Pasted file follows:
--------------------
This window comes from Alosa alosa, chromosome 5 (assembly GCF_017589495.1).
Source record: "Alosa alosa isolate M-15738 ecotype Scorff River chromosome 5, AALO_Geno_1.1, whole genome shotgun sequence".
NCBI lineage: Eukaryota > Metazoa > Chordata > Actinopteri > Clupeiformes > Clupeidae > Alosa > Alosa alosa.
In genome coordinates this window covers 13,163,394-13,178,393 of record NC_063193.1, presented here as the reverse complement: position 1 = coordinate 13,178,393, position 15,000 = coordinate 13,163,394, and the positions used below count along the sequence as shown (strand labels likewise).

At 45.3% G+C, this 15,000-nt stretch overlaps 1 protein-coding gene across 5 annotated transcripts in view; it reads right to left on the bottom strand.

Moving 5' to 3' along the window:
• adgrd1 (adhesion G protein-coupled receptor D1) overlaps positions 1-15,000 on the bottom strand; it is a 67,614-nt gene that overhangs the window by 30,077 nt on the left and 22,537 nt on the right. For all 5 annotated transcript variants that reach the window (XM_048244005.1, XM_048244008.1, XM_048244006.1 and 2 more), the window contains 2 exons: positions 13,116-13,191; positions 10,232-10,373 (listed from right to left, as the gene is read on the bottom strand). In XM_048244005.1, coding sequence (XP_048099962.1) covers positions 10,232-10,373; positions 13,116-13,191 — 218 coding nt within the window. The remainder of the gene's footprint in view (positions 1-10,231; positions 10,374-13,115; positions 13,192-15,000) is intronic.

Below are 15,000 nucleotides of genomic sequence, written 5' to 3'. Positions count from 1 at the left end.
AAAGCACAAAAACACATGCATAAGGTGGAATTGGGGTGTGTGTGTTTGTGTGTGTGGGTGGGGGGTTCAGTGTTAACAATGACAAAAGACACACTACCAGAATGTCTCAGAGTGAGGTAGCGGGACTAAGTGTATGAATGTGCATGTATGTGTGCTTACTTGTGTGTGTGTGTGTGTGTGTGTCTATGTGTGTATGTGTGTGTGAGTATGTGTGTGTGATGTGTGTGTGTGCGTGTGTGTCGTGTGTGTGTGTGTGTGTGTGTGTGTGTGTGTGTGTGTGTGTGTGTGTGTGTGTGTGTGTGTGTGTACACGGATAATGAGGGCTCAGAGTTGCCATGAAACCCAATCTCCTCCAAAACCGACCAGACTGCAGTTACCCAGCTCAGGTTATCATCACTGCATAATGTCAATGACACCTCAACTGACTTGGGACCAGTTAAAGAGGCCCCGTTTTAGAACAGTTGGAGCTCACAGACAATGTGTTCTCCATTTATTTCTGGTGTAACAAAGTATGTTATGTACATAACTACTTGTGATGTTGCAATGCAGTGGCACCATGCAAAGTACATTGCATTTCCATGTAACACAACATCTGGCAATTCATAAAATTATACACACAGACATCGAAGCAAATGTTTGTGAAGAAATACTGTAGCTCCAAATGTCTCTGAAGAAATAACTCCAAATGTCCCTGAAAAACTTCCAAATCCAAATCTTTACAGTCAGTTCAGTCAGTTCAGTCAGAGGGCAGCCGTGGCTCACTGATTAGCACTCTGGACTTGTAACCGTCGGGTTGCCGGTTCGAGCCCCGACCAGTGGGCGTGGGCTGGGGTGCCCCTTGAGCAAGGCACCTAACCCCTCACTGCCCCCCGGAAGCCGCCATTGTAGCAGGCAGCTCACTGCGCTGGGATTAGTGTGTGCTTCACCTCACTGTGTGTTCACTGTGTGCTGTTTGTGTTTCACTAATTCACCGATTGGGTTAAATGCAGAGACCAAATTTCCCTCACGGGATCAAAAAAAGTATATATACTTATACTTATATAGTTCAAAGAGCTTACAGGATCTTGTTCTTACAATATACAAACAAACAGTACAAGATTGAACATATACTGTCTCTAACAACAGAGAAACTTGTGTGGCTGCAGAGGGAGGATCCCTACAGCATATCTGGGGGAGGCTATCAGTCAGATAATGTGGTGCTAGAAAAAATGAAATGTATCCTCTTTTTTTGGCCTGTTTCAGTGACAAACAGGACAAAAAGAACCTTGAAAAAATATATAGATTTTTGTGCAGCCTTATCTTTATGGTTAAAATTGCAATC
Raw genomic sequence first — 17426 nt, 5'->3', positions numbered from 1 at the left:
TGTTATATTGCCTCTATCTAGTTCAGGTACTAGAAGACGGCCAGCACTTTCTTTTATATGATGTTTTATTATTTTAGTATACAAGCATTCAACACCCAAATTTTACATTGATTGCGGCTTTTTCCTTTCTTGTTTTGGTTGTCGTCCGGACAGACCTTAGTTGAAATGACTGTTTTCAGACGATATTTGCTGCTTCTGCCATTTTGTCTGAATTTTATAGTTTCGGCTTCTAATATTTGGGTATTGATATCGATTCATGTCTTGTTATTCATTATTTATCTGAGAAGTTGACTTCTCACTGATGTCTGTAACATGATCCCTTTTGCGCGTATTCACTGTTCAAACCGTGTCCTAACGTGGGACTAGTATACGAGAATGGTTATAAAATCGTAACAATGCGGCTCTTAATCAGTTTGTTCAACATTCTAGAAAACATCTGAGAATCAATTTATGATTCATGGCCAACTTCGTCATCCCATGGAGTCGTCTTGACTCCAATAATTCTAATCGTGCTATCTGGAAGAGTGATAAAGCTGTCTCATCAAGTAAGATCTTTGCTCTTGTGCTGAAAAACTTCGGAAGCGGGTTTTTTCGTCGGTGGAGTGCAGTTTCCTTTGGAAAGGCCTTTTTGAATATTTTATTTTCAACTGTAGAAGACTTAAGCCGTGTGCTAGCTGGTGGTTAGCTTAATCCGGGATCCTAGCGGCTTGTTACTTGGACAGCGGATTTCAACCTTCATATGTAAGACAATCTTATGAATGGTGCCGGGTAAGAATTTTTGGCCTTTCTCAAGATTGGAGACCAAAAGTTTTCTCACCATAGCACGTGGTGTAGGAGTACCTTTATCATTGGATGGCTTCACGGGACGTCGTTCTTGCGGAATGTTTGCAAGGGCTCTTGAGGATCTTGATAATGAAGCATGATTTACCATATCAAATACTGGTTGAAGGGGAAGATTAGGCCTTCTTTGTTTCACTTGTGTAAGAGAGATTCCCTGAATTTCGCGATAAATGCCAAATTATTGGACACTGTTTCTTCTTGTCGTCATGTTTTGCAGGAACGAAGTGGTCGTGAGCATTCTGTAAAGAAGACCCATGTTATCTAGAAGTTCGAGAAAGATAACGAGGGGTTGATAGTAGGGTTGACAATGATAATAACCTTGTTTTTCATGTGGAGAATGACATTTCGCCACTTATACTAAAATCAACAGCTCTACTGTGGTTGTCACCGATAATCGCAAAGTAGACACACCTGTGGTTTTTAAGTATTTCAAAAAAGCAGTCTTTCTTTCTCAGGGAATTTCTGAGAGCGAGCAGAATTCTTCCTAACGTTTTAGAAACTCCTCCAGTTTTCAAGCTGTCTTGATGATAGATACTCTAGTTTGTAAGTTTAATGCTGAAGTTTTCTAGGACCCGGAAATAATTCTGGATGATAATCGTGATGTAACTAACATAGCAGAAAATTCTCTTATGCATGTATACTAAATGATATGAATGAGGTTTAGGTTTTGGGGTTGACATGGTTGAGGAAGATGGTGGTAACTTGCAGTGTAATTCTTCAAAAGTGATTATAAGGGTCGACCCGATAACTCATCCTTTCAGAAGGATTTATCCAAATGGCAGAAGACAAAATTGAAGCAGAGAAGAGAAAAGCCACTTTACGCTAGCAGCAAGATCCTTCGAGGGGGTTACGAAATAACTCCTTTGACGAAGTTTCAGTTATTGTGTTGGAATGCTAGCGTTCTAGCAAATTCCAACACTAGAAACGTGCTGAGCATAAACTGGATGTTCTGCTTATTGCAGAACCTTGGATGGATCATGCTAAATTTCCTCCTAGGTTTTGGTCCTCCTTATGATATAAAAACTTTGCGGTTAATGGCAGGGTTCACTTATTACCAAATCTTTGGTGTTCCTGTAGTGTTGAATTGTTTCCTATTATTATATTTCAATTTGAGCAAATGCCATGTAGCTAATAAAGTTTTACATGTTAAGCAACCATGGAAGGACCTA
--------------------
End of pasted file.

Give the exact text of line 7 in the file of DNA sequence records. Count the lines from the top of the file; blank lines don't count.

• adgrd1 (adhesion G protein-coupled receptor D1) overlaps positions 1-15,000 on the bottom strand; it is a 67,614-nt gene that overhangs the window by 30,077 nt on the left and 22,537 nt on the right. For all 5 annotated transcript variants that reach the window (XM_048244005.1, XM_048244008.1, XM_048244006.1 and 2 more), the window contains 2 exons: positions 13,116-13,191; positions 10,232-10,373 (listed from right to left, as the gene is read on the bottom strand). In XM_048244005.1, coding sequence (XP_048099962.1) covers positions 10,232-10,373; positions 13,116-13,191 — 218 coding nt within the window. The remainder of the gene's footprint in view (positions 1-10,231; positions 10,374-13,115; positions 13,192-15,000) is intronic.